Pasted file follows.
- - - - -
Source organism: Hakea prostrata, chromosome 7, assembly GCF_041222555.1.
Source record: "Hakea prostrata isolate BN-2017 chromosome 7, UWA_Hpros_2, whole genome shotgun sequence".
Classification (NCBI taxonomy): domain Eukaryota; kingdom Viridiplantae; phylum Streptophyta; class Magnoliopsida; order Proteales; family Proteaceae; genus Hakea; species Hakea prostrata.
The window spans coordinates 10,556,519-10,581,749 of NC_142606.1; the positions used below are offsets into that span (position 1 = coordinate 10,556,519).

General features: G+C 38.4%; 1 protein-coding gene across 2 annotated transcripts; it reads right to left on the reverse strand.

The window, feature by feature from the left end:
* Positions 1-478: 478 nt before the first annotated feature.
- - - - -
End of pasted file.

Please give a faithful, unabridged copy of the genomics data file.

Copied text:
Source organism: Hakea prostrata, chromosome 7, assembly GCF_041222555.1.
Source record: "Hakea prostrata isolate BN-2017 chromosome 7, UWA_Hpros_2, whole genome shotgun sequence".
Classification (NCBI taxonomy): domain Eukaryota; kingdom Viridiplantae; phylum Streptophyta; class Magnoliopsida; order Proteales; family Proteaceae; genus Hakea; species Hakea prostrata.
The window spans coordinates 10,556,519-10,581,749 of NC_142606.1; the positions used below are offsets into that span (position 1 = coordinate 10,556,519).

General features: G+C 38.4%; 1 protein-coding gene across 2 annotated transcripts; it reads right to left on the reverse strand.

The window, feature by feature from the left end:
* Positions 1-478: 478 nt before the first annotated feature.